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Obama's Victory: What's Next

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President Barack Obama won his re-election bid last night despite predictions of a very tight race.

With a status quo election result, the question now is: Can the White House and Congress compromise on a host of domestic issues?

In celebrating victory President Obama extended an olive branch to Republicans.

"In the coming weeks and months, I am looking forward to reaching out and working with leaders of both parties to meet the challenges we can only solve together -- reducing our deficit, reforming out tax code, fixing our immigration system, freeing ourselves from foreign oil. We've got more work to do," the president said.

He also reached out to a divided nation, saying "Whether I earned your vote or not, I have listened to you. I have learned from you. And you have made me a better president."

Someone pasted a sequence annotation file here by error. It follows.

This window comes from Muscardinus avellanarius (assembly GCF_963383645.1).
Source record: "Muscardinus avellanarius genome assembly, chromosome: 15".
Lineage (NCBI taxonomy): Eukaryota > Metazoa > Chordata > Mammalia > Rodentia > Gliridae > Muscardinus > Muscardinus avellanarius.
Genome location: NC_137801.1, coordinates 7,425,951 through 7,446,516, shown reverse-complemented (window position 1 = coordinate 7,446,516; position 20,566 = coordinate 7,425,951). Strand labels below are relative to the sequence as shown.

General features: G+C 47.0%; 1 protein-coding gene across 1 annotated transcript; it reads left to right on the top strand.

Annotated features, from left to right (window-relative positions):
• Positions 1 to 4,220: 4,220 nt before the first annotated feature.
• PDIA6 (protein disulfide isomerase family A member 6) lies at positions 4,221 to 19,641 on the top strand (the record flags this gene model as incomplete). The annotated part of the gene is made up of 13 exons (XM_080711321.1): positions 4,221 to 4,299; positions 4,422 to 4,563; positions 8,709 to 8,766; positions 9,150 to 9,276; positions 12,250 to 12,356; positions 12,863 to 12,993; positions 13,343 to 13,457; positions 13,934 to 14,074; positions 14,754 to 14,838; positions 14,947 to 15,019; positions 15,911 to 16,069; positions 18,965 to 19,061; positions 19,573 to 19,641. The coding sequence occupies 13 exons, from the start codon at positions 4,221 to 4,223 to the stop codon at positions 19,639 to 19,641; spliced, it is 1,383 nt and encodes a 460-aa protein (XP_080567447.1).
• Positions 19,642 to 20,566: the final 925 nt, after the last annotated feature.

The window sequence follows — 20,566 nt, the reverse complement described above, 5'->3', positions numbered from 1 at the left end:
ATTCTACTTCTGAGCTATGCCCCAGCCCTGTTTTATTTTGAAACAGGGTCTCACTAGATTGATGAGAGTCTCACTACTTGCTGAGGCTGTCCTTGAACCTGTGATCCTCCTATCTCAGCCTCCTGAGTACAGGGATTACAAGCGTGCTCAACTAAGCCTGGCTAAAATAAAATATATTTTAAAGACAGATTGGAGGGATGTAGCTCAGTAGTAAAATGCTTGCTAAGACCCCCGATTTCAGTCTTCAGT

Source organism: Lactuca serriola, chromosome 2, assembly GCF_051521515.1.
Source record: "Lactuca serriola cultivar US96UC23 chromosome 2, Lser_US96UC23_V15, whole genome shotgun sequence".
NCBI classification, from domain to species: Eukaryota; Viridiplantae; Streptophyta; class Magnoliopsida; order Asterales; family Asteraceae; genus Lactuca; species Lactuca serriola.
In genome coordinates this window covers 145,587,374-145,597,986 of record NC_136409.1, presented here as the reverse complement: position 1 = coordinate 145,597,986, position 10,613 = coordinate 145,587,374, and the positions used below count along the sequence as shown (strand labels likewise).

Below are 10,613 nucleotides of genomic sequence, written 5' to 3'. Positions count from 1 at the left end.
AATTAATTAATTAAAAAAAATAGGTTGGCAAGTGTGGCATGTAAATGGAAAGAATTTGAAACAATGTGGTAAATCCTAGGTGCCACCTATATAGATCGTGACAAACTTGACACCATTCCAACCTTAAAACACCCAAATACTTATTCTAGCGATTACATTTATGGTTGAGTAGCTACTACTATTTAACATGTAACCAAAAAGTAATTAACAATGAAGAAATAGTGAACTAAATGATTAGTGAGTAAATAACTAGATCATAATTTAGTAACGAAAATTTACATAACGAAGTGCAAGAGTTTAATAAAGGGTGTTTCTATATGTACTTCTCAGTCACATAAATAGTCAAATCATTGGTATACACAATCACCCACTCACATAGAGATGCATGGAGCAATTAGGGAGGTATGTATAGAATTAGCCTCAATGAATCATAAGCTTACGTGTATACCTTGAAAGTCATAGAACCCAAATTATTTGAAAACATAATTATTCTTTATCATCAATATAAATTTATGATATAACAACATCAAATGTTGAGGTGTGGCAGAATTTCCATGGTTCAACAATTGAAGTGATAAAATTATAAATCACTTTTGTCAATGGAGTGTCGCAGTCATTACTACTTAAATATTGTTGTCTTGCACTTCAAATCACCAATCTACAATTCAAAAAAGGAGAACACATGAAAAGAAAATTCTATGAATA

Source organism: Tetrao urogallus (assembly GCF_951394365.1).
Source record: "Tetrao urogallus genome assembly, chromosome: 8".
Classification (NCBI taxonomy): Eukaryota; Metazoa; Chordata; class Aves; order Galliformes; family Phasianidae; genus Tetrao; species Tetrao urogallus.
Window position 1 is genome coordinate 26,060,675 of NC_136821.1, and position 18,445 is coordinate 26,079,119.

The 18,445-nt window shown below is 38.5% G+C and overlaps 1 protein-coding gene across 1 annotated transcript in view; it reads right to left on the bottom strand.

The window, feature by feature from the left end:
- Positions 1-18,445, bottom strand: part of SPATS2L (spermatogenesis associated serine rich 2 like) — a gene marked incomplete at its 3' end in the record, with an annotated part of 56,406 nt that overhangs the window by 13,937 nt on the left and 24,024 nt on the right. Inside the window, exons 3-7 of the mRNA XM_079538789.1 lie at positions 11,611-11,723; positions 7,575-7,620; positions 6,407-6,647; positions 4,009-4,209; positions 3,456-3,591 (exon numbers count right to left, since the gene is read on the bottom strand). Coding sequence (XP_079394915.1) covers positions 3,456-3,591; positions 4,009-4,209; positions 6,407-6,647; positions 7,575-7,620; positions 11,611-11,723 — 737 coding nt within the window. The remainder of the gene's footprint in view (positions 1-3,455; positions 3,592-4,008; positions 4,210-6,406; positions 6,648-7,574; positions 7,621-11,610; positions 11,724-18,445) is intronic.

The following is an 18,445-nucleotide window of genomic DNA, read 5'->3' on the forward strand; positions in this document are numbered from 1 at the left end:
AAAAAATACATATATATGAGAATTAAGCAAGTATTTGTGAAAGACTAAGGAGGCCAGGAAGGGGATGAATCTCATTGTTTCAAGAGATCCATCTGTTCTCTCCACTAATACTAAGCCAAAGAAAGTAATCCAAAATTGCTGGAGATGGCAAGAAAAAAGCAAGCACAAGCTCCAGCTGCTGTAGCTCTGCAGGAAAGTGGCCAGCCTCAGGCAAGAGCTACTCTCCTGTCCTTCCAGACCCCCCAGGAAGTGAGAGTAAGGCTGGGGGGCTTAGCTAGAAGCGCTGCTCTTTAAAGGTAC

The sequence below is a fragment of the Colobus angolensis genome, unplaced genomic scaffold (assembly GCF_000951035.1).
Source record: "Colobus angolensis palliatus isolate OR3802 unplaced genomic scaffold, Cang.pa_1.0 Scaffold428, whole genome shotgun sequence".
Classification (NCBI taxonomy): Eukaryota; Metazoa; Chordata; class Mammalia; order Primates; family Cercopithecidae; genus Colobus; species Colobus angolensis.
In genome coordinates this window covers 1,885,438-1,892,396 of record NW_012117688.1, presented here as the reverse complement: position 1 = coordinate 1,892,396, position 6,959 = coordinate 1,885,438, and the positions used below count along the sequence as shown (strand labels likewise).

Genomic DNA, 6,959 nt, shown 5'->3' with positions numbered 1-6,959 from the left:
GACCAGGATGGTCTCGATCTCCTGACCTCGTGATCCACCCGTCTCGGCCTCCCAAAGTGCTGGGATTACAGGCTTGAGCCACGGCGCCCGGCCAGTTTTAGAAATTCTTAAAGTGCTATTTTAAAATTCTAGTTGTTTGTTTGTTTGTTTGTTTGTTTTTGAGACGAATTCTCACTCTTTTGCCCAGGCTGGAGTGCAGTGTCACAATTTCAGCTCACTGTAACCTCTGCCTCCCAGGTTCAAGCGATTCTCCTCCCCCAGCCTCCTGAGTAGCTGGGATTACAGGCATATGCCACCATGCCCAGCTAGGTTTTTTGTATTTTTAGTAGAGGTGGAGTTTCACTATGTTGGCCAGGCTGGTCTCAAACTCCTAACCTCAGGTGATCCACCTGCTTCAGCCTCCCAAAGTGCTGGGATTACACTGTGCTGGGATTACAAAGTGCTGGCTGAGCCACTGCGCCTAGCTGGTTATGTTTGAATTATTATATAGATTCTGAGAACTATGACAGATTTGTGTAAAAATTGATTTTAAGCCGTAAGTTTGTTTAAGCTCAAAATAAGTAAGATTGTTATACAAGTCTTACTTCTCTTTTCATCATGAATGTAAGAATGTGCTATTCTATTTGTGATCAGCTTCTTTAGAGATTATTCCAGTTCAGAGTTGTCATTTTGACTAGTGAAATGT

While the president's electoral win was resounding, roughly two million votes separated the candidates.

In defeat Mitt Romney was both gracious and conciliatory.

"At a time like this, we can't risk partisan bickering and political posturing. Our leaders have to reach across the aisle to do the people's work," Romney told supporters.

Republicans will still have firm control of the house, but the current Congress is facing a looming crisis.

If there's no spending compromise by December 31st taxes will go up for every American on January 1st, and automatic, across-the-board cuts kick in.

Democrats will maintain control of the new Senate and have reclaimed Ted Kennedy's seat with Elizabeth Warren's win over Scott Brown in Massachusetts.

The election decided, lawmakers from both parties now face the daunting task of getting work done in a capital as polarized as ever.